: a mechanism in which, in an attempt to forget a traumatic situation, a person switches to some other activity that is socially acceptable; most often it is creativity and sports. Sublimation is a productive defense mechanism because it has given society many great works of art and sporting achievements.
  • Reactive formation
    : in this case, consciousness protects a person from unpleasant impulses, producing opposite impulses, and often in an exaggerated form. For example, a person believes that it is unacceptable to even lightly spank children for pranks, and those parents who do this should be immediately brought to justice (or shot).

Criterion for success or failure

A coping strategy, based on the third criterion, can be successful - use constructive behavior to overcome a stressful situation, or unsuccessful - use unconstructive behavior that does not allow one to overcome a stressful situation.

Any coping strategy that a person uses can be assessed based on the above criteria, even for the simple reason that a person who finds himself in a stressful situation can use either one or several coping strategies at once.

Based on all this, we can assume that there is a direct relationship between those personality patterns through which people form their attitude towards the difficulties and problems that arise in life, and which coping strategy they choose. And in order to understand which coping strategy is best for you personally, you need to know yourself as best as possible and understand your reactions to certain events happening in life.

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Key words:1Psychoregulation


Experts have studied more than four hundred techniques for suppressing the effects of stress. The approach to classifying this phenomenon may vary. Some psychologists prefer to separate coping strategies that focus on ways to solve a problem and adaptation mechanisms that are associated exclusively with the emotional state. Others share direct coping strategies and types of avoidant behavior. At the same time, there is a generally accepted classification that includes well-studied techniques.

Main types of coping strategies:

  1. Active search for ways to overcome difficulties associated with analytical thinking. This is a productive type of coping strategy that allows an individual to calmly solve the problem that has arisen and not succumb to negative emotions. Voluntary and involuntary methods of protecting the psyche are used.
  2. A method of confrontation that involves an aggressive and risky solution to a problem. The role of a defensive reaction is self-confidence.
  3. Method of accepting responsibility: the individual understands that only he can solve the problem that has arisen.
  4. Avoidance behavior is a maladaptive coping strategy that involves distancing oneself from any difficulty.
  5. Self-control is the suppression of experiences that prevent you from finding a way to solve a problem.
  6. Positive reappraisal. Identifying the positive aspects of the situation and thus changing the emotional perception of the difficulty.
  7. Receiving help from society. A coping strategy may consist of communication that helps to speak out and receive psychological support.

It is important to determine the optimal defensive reaction in a particular situation. Many types of psychotherapy are aimed at identifying ways to deal with stress and selecting more effective techniques.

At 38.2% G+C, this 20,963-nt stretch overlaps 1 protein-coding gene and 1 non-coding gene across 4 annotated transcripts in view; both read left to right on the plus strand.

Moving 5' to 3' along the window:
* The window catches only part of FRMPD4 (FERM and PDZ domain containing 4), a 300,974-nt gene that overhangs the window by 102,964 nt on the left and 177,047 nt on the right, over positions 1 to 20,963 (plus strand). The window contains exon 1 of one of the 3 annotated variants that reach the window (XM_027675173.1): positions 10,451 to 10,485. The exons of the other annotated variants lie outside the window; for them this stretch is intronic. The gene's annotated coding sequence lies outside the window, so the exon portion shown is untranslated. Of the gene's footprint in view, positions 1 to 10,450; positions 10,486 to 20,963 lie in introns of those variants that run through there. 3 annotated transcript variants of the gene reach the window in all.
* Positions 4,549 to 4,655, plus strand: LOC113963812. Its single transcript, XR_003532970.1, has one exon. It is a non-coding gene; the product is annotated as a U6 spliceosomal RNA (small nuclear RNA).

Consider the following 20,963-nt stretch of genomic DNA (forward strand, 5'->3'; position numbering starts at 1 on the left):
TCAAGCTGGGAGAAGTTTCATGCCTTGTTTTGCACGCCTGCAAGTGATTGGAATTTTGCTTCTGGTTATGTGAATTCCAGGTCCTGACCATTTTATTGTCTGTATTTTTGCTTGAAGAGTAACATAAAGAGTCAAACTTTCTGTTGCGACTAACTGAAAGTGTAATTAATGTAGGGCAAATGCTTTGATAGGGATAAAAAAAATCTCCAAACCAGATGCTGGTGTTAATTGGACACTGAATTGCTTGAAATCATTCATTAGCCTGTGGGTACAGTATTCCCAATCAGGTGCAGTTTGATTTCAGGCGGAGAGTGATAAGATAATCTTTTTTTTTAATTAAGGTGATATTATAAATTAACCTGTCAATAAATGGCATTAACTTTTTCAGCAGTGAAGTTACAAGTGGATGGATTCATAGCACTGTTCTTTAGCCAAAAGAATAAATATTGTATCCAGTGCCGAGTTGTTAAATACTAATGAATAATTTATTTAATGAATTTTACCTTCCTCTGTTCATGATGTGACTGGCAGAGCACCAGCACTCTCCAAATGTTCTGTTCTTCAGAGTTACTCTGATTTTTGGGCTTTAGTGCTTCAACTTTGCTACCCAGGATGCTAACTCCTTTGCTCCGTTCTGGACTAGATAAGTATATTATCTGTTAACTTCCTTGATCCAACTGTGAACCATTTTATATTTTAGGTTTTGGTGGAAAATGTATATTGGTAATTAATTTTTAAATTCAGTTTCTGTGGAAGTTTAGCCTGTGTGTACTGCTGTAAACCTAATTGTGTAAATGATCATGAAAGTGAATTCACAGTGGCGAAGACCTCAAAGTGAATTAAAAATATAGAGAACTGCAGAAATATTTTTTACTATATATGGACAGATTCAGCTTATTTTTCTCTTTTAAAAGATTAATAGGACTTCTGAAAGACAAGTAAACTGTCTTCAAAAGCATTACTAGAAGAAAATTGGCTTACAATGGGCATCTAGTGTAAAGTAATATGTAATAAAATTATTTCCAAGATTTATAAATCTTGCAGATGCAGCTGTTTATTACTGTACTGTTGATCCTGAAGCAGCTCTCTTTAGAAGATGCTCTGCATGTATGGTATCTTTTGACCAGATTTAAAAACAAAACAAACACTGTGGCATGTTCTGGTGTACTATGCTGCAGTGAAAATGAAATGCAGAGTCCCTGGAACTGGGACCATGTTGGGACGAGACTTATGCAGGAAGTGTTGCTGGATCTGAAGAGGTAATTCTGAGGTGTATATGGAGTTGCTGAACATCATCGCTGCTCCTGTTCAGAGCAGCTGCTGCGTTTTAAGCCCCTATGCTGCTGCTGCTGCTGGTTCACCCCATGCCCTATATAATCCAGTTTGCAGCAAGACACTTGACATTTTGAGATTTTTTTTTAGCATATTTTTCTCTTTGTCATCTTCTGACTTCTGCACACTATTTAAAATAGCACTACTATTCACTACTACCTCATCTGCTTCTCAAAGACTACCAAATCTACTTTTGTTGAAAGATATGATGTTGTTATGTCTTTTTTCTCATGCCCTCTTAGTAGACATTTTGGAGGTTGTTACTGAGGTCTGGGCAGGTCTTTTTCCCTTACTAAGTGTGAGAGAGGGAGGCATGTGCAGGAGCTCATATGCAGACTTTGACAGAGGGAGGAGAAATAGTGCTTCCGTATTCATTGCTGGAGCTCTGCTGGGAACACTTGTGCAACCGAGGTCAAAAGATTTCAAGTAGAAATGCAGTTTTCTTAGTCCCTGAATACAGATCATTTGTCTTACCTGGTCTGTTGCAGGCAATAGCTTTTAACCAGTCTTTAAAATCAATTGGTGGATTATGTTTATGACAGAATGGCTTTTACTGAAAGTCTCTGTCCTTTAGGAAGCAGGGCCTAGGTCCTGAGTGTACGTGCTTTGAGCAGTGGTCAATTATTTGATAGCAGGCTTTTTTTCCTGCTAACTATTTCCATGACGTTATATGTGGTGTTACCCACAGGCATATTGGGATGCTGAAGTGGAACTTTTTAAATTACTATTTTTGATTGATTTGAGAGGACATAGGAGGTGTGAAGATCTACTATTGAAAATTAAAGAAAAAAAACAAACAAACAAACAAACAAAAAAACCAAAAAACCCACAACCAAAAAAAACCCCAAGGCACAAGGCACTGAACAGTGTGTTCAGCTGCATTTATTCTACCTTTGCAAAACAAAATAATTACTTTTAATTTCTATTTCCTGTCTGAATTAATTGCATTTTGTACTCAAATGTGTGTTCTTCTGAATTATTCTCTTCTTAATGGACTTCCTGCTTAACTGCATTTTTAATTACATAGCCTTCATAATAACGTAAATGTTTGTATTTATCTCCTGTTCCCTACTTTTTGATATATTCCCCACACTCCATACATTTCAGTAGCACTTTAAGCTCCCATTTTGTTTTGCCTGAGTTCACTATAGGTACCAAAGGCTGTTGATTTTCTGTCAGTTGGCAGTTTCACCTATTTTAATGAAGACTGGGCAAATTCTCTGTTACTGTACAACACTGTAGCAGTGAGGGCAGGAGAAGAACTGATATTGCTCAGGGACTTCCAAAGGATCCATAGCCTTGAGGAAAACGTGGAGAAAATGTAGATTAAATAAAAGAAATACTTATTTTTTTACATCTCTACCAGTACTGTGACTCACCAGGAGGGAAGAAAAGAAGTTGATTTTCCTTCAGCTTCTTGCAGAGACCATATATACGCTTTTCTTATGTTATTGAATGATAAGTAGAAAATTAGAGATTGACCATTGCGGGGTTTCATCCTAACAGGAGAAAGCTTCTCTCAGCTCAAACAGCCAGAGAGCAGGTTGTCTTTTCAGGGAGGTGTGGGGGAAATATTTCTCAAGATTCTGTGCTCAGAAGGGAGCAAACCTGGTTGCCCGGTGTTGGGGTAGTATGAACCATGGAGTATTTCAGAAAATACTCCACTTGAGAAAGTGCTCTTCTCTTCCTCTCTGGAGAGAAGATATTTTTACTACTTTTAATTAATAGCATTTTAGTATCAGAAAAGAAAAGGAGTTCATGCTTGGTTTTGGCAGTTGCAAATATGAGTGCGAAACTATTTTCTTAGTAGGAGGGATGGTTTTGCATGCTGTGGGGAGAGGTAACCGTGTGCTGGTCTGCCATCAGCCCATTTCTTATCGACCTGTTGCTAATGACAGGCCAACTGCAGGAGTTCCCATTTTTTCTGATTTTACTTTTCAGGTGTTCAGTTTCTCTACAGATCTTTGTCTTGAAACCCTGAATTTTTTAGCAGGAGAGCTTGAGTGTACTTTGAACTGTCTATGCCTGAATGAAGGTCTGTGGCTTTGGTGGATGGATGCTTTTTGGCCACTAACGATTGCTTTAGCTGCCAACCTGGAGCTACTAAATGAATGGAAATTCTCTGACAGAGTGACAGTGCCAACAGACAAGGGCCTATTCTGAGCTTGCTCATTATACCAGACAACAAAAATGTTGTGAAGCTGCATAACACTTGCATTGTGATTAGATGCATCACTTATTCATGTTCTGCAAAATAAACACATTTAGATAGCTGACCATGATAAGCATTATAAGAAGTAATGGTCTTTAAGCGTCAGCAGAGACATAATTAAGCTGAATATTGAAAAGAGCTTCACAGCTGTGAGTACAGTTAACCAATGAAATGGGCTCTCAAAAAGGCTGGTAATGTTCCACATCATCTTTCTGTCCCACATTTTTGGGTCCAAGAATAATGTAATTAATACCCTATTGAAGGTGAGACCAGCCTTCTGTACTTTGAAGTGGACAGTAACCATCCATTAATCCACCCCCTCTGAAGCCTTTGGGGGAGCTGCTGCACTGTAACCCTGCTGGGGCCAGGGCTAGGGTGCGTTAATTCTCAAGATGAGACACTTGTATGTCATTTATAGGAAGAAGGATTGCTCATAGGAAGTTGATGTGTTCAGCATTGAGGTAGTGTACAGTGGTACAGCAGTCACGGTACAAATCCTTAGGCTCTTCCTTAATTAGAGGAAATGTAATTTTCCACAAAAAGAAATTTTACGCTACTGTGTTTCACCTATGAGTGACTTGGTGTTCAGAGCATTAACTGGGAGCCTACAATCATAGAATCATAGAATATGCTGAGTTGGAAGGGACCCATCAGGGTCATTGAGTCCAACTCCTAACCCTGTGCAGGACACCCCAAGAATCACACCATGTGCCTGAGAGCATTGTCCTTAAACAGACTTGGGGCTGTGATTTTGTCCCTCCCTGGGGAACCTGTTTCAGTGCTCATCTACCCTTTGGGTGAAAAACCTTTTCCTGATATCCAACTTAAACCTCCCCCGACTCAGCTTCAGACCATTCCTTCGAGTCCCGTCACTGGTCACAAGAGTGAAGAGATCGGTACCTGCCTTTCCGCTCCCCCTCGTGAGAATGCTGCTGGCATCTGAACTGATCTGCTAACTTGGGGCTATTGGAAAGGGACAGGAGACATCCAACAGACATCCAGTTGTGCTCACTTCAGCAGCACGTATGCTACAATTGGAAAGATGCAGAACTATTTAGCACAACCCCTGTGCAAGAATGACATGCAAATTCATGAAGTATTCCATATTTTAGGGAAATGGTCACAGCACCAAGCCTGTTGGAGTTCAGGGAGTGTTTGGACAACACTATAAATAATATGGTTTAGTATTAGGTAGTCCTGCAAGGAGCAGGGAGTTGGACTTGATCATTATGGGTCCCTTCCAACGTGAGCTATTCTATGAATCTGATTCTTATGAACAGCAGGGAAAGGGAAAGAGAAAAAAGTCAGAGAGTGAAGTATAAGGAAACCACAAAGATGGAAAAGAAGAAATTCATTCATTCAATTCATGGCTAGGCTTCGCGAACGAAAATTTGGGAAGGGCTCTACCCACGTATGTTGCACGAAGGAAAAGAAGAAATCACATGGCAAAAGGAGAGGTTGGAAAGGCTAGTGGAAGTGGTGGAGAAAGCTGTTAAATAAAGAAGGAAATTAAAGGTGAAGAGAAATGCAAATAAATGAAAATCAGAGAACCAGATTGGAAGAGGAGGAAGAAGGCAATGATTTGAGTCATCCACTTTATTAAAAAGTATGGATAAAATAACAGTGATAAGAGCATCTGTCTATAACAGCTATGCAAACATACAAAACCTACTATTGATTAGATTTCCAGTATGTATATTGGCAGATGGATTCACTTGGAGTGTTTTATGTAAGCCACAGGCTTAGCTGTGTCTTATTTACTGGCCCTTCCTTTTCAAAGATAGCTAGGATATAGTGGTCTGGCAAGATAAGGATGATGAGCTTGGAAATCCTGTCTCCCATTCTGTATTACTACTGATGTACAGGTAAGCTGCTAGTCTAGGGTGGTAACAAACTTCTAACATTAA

Examples of defensive reactions

For each type of coping strategy, characteristic examples can be given that demonstrate the essence of the defensive reaction:

  • The child was bullied by high school students. The student’s actions began to be ridiculed. Avoidance behavior has developed, in which the individual avoids companies and prefers to spend time alone.
  • A lonely man heard a loud noise in the kitchen at night. A brief feeling of fear gave way to aggression: he took a heavy object and headed to the kitchen, ready to defend his life and his property. Another coping strategy in such a situation may be to try to hide.
  • The applicant received the exam results and realized that she would not be able to enter the university. The girl goes to visit her friend and tells her about the situation in order to receive psychological support.

It should be borne in mind that the reaction to stress largely depends on gender and upbringing. Gender determines some behavioral stereotypes in stressful situations.

Instructions before starting the test

This test is used by psychologists all over the world. Domestic experts offer it to both adult subjects and adolescents. Before working with Amirkhan’s coping strategies indicator, the subject receives the following instructions: “This technique shows how people cope with the difficulties and obstacles that they have to face in life. The form contains questions describing various coping strategies. After reviewing these questions, you can determine which approach you usually use. In other words, this test is aimed at diagnosing coping strategies. To pass the test, you need to remember one of the serious difficulties that you had to deal with over the past six months, which forced you to spend a lot of effort. When reading the statements above, you must choose one of three possible options that characterize you: “Agree,” “Disagree,” “Completely agree.”


Finally, one of the most important ways of coping is reassessment of values, as well as self-change. The circumstances in which a person must overcome conflict are seen as a source of personal growth, an opportunity to gain experience and change for the better.

Self-perception may change in such a person towards the idea of ​​himself as a confident and strong person. Thus, the crisis acts as a basis for changing the system of worldviews and values, an opportunity to join new philosophical or religious views. That is why any, even the most unsuccessful experience can have a positive aspect - if it serves as the basis for positive personal transformations.